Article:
My paternal grandparents and my dad were Southern Baptists. My mother was saved at a Southern Baptist church when she was nine years old. I grew up in a Southern Baptist church. My name was on the church roll about 10 years before I truly accepted Christ. I went to a Baptist college, a Baptist seminary, pastored Southern Baptists, served as a director of missions for an association and now I am employed by a denominational entity. This sort of sounds like Paul when he said he was a Hebrew of the Hebrews. These experiences do not necessarily qualify me to speak about Baptist life, but I wanted you to know where I am coming from.
When I was a child and youth in the 1950s and ’60s, Southern Baptists were monolithic. Although the two strains of Charleston and Sandy Creek were evident in my upbringing, I received basic Baptist doctrine in Sunday School and Training Union. Literature virtually codified doctrinal positions and even interpretations for millions of Southern Baptists. We knew what we believed and there was little deviation.
Mom and Pop Baptist were shocked when they found out there were leaders in SBC life who did not believe the Bible to be totally true and trustworthy. Especially that some leaders did not believe in the historicity of Adam and Eve, a literal flood, a parting of the Red Sea and other biblical accounts in both the Old and New Testaments. Since Mom and Pop Baptist had a strong belief in the inerrancy of Scripture, it became necessary to make a course correction. Today, all SBC ministries hold to a high view of Scripture.
In the later part of the 20th century, Southern Baptists began to get out a little more. Spreading across America and around the world, new ideas broke through the parochialism and provincialism of Southern Baptist culture. With many positive developments came some negative ones. We are struggling with some interpretations and practices that were not even discussed a generation ago.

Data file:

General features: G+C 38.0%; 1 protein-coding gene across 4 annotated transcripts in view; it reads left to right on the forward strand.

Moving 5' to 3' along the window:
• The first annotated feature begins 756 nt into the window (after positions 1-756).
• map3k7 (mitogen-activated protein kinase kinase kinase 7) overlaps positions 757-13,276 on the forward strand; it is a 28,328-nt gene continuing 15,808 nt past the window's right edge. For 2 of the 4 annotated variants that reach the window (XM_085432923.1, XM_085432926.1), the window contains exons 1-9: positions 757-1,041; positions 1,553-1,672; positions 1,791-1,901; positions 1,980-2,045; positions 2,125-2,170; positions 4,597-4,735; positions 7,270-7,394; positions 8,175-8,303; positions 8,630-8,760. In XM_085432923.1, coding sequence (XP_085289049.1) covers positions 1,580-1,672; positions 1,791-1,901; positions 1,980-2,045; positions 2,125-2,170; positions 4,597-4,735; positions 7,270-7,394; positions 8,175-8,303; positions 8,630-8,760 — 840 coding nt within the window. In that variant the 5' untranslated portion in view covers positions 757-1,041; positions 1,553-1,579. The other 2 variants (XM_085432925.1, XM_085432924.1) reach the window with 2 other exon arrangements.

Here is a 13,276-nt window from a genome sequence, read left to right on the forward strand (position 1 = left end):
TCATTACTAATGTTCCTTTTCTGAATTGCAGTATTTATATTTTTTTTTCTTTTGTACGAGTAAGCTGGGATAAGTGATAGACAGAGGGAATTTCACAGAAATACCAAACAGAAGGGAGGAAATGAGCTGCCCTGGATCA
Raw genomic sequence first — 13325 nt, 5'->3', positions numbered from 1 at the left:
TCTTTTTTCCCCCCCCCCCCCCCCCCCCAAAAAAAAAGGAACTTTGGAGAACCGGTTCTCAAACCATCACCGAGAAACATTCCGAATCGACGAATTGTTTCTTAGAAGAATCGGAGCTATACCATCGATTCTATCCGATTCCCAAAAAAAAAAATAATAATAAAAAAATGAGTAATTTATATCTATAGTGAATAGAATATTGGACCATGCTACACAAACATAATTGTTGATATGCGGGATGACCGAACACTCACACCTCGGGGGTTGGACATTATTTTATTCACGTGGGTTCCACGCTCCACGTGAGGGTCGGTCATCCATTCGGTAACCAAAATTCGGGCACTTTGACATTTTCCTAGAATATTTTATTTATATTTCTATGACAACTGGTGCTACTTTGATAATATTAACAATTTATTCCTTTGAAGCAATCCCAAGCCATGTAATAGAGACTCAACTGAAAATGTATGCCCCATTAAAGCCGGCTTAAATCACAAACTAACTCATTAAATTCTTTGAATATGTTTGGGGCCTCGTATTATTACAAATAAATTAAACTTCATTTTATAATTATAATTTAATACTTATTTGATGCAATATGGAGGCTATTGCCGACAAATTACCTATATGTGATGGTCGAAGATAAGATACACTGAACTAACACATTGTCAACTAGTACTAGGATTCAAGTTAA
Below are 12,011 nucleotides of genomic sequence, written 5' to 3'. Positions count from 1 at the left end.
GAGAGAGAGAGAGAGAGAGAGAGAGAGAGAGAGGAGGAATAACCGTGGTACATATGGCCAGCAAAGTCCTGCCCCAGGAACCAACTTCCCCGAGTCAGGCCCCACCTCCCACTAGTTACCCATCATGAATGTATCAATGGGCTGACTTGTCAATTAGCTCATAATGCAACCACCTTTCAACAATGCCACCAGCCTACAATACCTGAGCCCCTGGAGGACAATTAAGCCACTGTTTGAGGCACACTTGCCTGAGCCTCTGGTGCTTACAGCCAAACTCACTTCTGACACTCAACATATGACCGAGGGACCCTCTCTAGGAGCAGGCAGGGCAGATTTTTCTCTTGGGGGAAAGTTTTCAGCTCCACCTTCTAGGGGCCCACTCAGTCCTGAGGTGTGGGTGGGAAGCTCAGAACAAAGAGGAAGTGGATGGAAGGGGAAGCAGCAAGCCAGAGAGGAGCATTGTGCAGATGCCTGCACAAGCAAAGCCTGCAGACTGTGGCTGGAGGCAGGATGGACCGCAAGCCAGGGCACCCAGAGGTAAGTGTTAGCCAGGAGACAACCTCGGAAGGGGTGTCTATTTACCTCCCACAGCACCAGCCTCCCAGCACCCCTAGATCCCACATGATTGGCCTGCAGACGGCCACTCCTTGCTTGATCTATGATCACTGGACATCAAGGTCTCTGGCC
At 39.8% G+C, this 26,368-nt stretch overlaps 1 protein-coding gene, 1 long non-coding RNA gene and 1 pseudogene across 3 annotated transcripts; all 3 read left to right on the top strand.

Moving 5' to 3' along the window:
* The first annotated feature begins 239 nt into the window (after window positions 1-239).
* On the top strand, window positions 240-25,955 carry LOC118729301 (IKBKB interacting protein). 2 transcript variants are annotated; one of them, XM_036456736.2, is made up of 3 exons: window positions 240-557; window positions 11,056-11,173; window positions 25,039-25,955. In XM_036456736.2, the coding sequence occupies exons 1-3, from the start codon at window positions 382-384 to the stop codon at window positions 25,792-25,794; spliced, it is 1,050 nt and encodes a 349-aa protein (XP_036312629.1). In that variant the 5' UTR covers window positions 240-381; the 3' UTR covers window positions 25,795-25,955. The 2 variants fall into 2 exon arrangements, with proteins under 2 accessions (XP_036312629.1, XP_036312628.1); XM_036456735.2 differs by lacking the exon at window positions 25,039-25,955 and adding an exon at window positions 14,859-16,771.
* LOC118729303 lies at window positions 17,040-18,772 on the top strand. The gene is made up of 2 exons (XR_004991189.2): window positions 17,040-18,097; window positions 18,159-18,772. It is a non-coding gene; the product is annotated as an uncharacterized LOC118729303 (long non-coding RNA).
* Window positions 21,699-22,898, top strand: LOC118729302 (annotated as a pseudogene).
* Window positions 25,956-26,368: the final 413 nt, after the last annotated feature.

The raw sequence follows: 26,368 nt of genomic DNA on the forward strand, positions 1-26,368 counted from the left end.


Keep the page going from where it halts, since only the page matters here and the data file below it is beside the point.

Alcohol as a beverage and private prayer languages are two hot buttons. Other controversies are waiting in the wings. Southern Baptists have always been a diverse people. The Baptist Faith and Message is broad enough to include all of the above and more as practices of local church members. Churches may hold widely differing views and remain in fellowship with the broader Body of Baptists.
There is a difference between fellowship and leadership, however. While churches and individuals may hold to tongue speaking or the acceptance of beverage alcohol, the broader Body of Baptists expects their institutions, agencies and ministries to reflect the traditional position of Southern Baptists. It is traditional in the sense of biblical interpretation and practice for over 160 years. Have Southern Baptists been wrong on generally accepted interpretations? Yes, particularly on social issues. However, until the preponderance of the broader Body of Baptists change their views the ministries of Southern Baptists should reflect the historically accepted version. Within the BF&M everyone is welcome on the Old Gospel Train but everyone cannot drive. That’s the difference between fellowship and leadership.
The SBTC staff will treat each church with respect, as a partner in the work of Acts 1:8. Your staff reflects the generally accepted interpretations and practices of our Baptist heritage.
Pray for a great annual meeting in Austin. Pray that our attention will be on celebrating the commonality and accepting the challenge of carrying out Acts 1:8 together.